A penny for your thoughts?
You believe what I think is worthless?
A penny saved is a penny earned!
Which, if you repeated the exercise 25 times, would give you 25 things you can't stick in a parking meter or a vending machine.
Pennies from heaven!
Apparently, they don't want them up there, either.
I've spent a lot of time thinking about the story of a man in Vernal who was cited recently by police for trying to pay a $25 medical bill in pennies. The story drew a lot of interest nationwide, with a lot of people expressing outrage that someone could be fined for paying with coins that are legal tender.
I've concluded they're all missing the point, which is, why do we insist on making legal-tender coins that are worthless, that no one wants and that will label you as a nuisance or a nut if you try to use them to pay for anything that costs more than 10 cents?
Jason West, the Vernal man, admits he was trying to make a statement when he poured 2,500 pennies on the counter. He had a dispute about his bill.
For their part, police say they didn't cite him for paying with pennies, but for the way he did it.
But without the penny, he couldn't have turned a legal payment into disorderly conduct. Maybe dumping 500 nickels or 250 dimes on the counter would have done the trick, but the penny is the only currency that, if used in amounts necessary to purchase anything of value, draws attention to itself.
By now, you've probably guessed where I'm going with this. But before I come right out and say, "Let's get rid of the penny," consider it has been three years since the head of the U.S. mint told ABC News that it takes almost 1.7 cents to make each one of those little zinc disks. It surely costs more than that by now.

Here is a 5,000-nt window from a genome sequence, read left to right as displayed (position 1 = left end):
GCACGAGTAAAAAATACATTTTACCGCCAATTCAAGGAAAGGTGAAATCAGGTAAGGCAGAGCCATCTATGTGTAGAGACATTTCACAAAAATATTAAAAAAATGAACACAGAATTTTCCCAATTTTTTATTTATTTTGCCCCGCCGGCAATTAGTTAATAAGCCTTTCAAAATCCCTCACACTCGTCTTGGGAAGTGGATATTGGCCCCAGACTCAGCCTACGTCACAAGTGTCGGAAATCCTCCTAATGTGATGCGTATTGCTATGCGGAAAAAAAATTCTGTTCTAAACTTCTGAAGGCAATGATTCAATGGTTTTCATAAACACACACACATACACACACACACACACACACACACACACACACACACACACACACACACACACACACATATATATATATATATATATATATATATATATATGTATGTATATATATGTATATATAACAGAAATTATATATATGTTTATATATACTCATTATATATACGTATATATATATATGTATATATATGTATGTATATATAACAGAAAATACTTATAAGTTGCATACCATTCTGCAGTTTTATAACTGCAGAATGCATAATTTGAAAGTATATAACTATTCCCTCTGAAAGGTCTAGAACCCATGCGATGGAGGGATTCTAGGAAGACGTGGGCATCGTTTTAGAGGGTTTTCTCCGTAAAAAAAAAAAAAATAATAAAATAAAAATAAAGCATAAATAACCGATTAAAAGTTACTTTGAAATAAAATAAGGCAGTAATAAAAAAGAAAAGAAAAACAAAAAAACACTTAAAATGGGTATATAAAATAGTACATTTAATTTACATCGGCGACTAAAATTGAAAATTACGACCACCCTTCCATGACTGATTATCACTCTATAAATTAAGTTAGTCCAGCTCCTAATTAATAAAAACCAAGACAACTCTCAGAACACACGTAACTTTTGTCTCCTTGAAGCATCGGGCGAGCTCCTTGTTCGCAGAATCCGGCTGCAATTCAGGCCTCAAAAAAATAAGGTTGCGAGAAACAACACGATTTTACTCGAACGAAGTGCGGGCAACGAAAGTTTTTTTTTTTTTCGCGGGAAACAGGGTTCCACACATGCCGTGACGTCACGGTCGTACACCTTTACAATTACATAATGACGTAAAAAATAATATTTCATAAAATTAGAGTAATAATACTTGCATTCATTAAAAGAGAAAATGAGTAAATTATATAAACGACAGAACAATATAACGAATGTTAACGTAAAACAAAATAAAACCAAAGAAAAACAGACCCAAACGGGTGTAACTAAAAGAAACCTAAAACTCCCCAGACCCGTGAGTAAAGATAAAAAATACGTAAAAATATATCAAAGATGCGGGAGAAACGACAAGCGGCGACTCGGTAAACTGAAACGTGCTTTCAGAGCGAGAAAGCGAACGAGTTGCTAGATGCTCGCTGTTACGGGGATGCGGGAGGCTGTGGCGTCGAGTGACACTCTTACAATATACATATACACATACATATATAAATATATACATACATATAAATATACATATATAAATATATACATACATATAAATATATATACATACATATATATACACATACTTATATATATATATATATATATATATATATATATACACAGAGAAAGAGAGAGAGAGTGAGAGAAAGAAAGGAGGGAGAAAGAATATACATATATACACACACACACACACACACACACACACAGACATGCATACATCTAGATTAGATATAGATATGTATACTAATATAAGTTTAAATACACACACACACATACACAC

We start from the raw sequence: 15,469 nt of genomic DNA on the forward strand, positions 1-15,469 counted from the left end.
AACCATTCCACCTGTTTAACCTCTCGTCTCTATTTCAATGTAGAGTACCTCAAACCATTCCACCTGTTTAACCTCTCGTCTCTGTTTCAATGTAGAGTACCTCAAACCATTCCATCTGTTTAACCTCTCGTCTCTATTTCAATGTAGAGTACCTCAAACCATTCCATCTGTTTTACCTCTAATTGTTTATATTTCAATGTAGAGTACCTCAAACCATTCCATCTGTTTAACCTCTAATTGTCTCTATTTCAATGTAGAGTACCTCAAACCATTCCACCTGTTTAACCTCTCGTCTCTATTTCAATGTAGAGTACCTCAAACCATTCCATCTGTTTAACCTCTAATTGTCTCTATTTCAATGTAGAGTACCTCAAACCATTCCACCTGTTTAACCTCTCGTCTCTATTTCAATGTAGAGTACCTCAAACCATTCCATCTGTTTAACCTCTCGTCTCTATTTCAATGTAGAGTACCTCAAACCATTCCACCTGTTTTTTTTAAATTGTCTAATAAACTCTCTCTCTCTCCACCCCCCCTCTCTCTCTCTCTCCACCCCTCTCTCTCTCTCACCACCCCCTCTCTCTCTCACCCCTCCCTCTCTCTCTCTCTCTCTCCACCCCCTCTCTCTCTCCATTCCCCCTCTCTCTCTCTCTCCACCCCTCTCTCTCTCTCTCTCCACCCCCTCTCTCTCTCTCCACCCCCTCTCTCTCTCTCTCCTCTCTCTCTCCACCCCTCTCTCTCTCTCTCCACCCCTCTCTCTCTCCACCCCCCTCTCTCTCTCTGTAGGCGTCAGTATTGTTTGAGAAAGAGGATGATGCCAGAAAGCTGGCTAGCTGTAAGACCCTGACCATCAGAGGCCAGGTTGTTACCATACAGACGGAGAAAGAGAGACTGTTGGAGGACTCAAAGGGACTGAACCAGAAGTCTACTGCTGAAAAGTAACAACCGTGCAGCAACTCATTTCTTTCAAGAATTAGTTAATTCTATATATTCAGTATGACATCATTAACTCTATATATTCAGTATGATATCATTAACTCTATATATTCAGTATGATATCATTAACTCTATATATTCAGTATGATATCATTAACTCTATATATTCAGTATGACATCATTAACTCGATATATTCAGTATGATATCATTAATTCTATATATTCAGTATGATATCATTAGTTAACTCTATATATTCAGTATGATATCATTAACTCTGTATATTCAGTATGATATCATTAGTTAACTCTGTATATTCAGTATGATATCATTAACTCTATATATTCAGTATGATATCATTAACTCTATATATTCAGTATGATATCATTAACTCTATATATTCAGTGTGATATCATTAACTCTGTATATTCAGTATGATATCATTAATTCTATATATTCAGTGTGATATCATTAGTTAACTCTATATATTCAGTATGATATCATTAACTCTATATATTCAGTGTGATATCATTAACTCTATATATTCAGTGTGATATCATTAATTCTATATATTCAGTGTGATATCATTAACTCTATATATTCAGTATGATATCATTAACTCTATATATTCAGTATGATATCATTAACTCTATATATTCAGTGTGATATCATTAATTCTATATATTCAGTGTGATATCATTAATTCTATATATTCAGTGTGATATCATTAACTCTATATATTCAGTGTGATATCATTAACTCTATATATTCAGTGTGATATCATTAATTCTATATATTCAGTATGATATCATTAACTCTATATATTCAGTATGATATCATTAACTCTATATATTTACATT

If you ran a business that produced something that cost 70 percent more to make than it was worth, what would you do? How about if you ran a government with an enormous debt problem?
Each time this comes up in Congress, a lot of people of both parties say eliminating the penny is a great idea, and then the bill dies. No one wants to be the lawmaker, or the president, who presided over the demise of a cultural icon, with Abraham Lincoln's head on it, no less.
It may interest you to know we've been down this road before. In 1857, the mint stopped coining half pennies because — surprise! — it cost more to make than it was worth. But according to numerous sources, the half penny at the time was worth the equivalent of 10 cents today. What happened in 1857, then, was the equivalent of eliminating the dime.
I'm not going there, at least not in this column, but the point is the nation never has spent time and money producing a coin as worthless as today's penny.
Opponents will argue that eliminating the penny would drive up prices. Merchants would simply round up the cost of items.
But the effect of this would be minimal. Besides, the market already is in the rounding business. A lot of merchants keep a dish of pennies by the register. If you need a few to round off the price, you just take some.
So, how much is a penny saved?
To answer that, I refer you to the story of Ron England, a California man who, to win a bet, saved 1 million pennies over 30 years. As USA Today reported in 2004, he found he could do nothing with them. The local supermarket had a machine, but it wasn't built to take that many coins. His bank would accept only $100 worth a week, and it wanted to charge him a fee each time.
He told the paper, "I should have saved dimes. I'd have a lot more money, and it would weigh a lot less."
I rest my case. Let's get rid of the penny.